The blowouts between Big Ten teams and smaller schools are coming to an end.
Wisconsin athletic director and former head coach Barry Alvarez told WIBA-AM that the league will stop scheduling FCS opponents (via ESPN):
The nonconference schedule in our league is ridiculous. It's not very appealing ...
So we've made an agreement that our future games will all be Division I schools. It will not be FCS schools.
According to ESPN, it will likely be a few years until the conference schedules only Division I opponents, but the transition should be in full effect by 2016.
This shift marks a huge change in college football, as these small-school opponents have become a staple of the early season.
It gives coaches and players a chance to work on things in a scrimmage-like atmosphere, albeit one that counts in the standings. These games also serve to pad the record of mid-level teams that struggle during conference play.
However, this period is essentially a worthless week of the season. In 2012, Nebraska fans were forced to watch their team beat Idaho State—a team that finished the season with a 1-10 record—by a score of 73-7.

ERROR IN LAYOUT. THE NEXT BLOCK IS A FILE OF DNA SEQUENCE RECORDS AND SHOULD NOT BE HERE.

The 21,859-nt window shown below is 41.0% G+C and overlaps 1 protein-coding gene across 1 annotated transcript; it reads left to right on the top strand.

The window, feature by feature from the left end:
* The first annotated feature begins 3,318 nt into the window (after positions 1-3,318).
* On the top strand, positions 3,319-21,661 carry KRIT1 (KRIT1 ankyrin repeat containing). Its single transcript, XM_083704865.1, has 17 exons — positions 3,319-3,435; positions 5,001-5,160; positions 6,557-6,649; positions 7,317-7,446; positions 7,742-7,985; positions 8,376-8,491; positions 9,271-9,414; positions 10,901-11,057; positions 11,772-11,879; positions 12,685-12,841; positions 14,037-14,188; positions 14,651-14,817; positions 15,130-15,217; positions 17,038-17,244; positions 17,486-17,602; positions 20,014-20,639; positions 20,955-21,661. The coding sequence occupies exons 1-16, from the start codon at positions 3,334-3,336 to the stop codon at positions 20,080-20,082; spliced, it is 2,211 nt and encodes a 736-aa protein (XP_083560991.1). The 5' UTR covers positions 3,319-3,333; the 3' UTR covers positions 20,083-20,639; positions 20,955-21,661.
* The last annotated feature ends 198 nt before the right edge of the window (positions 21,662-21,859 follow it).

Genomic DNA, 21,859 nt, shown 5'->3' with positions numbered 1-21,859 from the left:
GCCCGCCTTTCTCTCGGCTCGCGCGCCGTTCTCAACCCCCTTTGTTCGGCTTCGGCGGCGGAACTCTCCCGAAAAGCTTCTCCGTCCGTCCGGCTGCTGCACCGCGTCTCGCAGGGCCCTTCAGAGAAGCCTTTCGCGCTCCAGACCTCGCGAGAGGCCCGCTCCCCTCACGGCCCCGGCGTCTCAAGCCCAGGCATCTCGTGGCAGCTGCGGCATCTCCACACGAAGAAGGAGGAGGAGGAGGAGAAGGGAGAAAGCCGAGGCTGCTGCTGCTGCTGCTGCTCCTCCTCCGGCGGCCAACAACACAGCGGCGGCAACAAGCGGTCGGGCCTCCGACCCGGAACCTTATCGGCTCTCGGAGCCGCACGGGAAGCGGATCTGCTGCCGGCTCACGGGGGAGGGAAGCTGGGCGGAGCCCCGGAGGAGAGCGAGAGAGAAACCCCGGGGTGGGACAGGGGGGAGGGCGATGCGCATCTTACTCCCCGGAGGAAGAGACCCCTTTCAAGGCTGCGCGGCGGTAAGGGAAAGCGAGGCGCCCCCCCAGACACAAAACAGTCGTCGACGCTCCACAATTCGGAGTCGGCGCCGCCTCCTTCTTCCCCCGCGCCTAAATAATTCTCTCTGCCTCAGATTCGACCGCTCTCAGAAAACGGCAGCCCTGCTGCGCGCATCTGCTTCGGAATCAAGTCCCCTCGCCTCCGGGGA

Are you on board with this scheduling change?
Of course, it was a completely different story in 2007, when Appalachian State pulled one of the biggest upsets in college football history by defeating No. 5 Michigan. Unfortunately, that game was more of the exception and not the rule. Upsets are extremely rare in FCS matchups, and do little other than diminish strength of schedule.
The Big Ten is setting the right example for the rest of the country by increasing the quality of its games. Hopefully for fans that pay to watch every game during a season, this is a trend that will continue in conferences around the nation.